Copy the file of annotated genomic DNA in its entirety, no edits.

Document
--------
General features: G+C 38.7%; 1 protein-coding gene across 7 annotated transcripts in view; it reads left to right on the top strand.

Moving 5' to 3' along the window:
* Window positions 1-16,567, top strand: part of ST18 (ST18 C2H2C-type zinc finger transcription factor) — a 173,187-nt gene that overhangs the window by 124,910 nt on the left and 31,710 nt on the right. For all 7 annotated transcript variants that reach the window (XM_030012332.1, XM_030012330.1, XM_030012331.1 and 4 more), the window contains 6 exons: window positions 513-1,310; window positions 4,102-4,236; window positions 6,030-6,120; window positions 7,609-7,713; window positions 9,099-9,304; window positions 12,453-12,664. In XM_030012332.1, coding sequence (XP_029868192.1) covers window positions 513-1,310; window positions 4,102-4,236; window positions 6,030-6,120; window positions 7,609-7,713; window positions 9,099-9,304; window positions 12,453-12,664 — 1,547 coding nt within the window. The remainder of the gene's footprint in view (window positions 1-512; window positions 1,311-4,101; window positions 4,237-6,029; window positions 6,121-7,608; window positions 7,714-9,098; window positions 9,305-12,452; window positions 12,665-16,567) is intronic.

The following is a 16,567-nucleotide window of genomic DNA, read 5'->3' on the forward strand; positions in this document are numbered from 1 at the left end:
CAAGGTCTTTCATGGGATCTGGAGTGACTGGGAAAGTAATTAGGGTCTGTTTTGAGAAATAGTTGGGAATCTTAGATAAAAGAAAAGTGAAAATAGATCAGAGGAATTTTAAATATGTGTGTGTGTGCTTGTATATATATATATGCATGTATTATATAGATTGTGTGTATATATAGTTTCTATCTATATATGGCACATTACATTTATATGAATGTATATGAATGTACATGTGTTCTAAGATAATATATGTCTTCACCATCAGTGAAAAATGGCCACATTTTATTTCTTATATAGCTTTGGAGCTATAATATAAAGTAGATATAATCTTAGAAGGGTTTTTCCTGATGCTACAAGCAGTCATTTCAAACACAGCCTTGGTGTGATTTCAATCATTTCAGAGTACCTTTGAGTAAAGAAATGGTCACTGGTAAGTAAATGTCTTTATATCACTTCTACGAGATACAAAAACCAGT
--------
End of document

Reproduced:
General features: G+C 38.7%; 1 protein-coding gene across 7 annotated transcripts in view; it reads left to right on the top strand.

Moving 5' to 3' along the window:
* Window positions 1-16,567, top strand: part of ST18 (ST18 C2H2C-type zinc finger transcription factor) — a 173,187-nt gene that overhangs the window by 124,910 nt on the left and 31,710 nt on the right. For all 7 annotated transcript variants that reach the window (XM_030012332.1, XM_030012330.1, XM_030012331.1 and 4 more), the window contains 6 exons: window positions 513-1,310; window positions 4,102-4,236; window positions 6,030-6,120; window positions 7,609-7,713; window positions 9,099-9,304; window positions 12,453-12,664. In XM_030012332.1, coding sequence (XP_029868192.1) covers window positions 513-1,310; window positions 4,102-4,236; window positions 6,030-6,120; window positions 7,609-7,713; window positions 9,099-9,304; window positions 12,453-12,664 — 1,547 coding nt within the window. The remainder of the gene's footprint in view (window positions 1-512; window positions 1,311-4,101; window positions 4,237-6,029; window positions 6,121-7,608; window positions 7,714-9,098; window positions 9,305-12,452; window positions 12,665-16,567) is intronic.

The following is a 16,567-nucleotide window of genomic DNA, read 5'->3' on the forward strand; positions in this document are numbered from 1 at the left end:
CAAGGTCTTTCATGGGATCTGGAGTGACTGGGAAAGTAATTAGGGTCTGTTTTGAGAAATAGTTGGGAATCTTAGATAAAAGAAAAGTGAAAATAGATCAGAGGAATTTTAAATATGTGTGTGTGTGCTTGTATATATATATATGCATGTATTATATAGATTGTGTGTATATATAGTTTCTATCTATATATGGCACATTACATTTATATGAATGTATATGAATGTACATGTGTTCTAAGATAATATATGTCTTCACCATCAGTGAAAAATGGCCACATTTTATTTCTTATATAGCTTTGGAGCTATAATATAAAGTAGATATAATCTTAGAAGGGTTTTTCCTGATGCTACAAGCAGTCATTTCAAACACAGCCTTGGTGTGATTTCAATCATTTCAGAGTACCTTTGAGTAAAGAAATGGTCACTGGTAAGTAAATGTCTTTATATCACTTCTACGAGATACAAAAACCAGT